William Aplin commenced business with William Clifton as merchants in Townsville in 1864, at that time catering for the pastoral industry. They purchased a block of land at the corner of Flinders and Denham Streets, conveniently close to the Ross Creek wharves, but their building was destroyed in a cyclone in 1866. They rebuilt and Henry Aplin joined the firm. In 1879 William Villiers Brown, formerly manager of the Bank of New South Wales in Townsville, became a partner, and in 1880 when Mr Clifton left Townsville, the firm became Aplin Brown & Company. By 1880 Aplin Brown one of the leading merchants firms in Townsville, servicing both the pastoral industry and the extensive gold mining centres of the inland. Amongst other activities, they imported mining and industrial machinery.
In 1881, The Queenslander noted that "the Hon. W. Aplin is about to embark upon pastoral pursuits, having retired from the firm of which he was the popular chief." The firm then became a limited company and continued to expand. The first steel ship built in Townsville was built for them in 1884 and in 1885 the firm acquired a wharf in Brisbane and set up a branch which specialised in importing goods from the USA. They established branches at Burketown and Port Darwin and in 1887 Aplin and Brown commissioned Rooney Brothers to design a new head office for the company, taking out a mortgage on the land for £6000.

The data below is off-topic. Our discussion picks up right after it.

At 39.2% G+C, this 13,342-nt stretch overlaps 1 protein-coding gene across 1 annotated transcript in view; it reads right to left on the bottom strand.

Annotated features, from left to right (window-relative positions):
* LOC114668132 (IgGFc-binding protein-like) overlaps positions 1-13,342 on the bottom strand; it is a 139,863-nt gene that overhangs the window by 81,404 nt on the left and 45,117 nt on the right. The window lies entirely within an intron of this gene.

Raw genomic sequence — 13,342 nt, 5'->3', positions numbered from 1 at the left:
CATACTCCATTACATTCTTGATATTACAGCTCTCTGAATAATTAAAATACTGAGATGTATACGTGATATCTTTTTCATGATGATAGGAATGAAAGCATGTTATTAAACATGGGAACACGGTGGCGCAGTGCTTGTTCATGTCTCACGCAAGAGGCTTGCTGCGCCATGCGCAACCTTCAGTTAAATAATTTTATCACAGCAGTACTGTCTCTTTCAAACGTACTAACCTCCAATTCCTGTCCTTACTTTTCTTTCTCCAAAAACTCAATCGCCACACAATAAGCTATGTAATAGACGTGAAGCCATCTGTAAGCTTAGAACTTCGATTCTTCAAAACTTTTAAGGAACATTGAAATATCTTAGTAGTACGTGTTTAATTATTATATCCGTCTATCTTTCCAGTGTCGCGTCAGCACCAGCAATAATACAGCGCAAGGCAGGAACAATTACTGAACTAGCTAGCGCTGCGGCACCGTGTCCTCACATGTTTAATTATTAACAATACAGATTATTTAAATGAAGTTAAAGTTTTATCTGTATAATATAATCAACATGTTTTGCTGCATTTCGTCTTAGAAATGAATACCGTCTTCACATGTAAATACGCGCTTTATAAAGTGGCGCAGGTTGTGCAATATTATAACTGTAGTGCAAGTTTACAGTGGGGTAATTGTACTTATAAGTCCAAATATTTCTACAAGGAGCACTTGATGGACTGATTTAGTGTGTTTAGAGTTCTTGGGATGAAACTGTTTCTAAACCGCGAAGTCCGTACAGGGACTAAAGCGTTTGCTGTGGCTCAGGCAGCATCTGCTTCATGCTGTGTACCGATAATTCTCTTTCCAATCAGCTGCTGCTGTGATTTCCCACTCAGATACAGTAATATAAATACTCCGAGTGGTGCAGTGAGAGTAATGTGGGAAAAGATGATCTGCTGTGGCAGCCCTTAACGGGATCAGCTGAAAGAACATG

Rooney Brothers was a partnership of Irish brothers John and Matthew Rooney. John Rooney had initially been in partnership with another brother, Jacob, in Maryborough where they worked as builders and contractors from 1868. In 1875 John became the Townsville partner in the firm and in 1882 formed a new partnership with Matthew as architects, builders and contractors. They formed a second company, Rooney & Co. in partnership with James Harvey and this firm were timber merchants, sawmillers and joiners. Amongst other business, they supplied mining settlements with timber, prefabricated buildings and such items as ironmongery and furniture.